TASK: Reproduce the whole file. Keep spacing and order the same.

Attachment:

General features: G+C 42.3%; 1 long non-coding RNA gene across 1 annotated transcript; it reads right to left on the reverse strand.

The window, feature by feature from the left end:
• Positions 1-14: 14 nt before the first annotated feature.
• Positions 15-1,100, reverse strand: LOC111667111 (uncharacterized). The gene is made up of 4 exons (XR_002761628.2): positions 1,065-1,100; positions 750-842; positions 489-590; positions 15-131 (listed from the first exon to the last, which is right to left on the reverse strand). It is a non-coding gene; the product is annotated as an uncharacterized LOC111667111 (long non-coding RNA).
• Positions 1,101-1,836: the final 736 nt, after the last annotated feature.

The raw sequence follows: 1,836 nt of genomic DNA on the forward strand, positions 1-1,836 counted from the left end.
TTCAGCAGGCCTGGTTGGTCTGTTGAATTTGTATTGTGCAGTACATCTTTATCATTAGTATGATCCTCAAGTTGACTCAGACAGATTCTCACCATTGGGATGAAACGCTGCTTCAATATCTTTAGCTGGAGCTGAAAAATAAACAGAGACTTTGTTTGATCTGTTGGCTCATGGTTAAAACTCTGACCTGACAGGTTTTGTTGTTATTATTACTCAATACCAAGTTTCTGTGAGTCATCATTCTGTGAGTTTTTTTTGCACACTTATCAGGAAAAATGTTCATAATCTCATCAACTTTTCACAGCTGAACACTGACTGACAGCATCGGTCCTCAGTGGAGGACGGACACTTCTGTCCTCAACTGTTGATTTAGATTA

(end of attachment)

General features: G+C 42.3%; 1 long non-coding RNA gene across 1 annotated transcript; it reads right to left on the reverse strand.

The window, feature by feature from the left end:
• Positions 1-14: 14 nt before the first annotated feature.
• Positions 15-1,100, reverse strand: LOC111667111 (uncharacterized). The gene is made up of 4 exons (XR_002761628.2): positions 1,065-1,100; positions 750-842; positions 489-590; positions 15-131 (listed from the first exon to the last, which is right to left on the reverse strand). It is a non-coding gene; the product is annotated as an uncharacterized LOC111667111 (long non-coding RNA).
• Positions 1,101-1,836: the final 736 nt, after the last annotated feature.

The raw sequence follows: 1,836 nt of genomic DNA on the forward strand, positions 1-1,836 counted from the left end.
TTCAGCAGGCCTGGTTGGTCTGTTGAATTTGTATTGTGCAGTACATCTTTATCATTAGTATGATCCTCAAGTTGACTCAGACAGATTCTCACCATTGGGATGAAACGCTGCTTCAATATCTTTAGCTGGAGCTGAAAAATAAACAGAGACTTTGTTTGATCTGTTGGCTCATGGTTAAAACTCTGACCTGACAGGTTTTGTTGTTATTATTACTCAATACCAAGTTTCTGTGAGTCATCATTCTGTGAGTTTTTTTTGCACACTTATCAGGAAAAATGTTCATAATCTCATCAACTTTTCACAGCTGAACACTGACTGACAGCATCGGTCCTCAGTGGAGGACGGACACTTCTGTCCTCAACTGTTGATTTAGATTA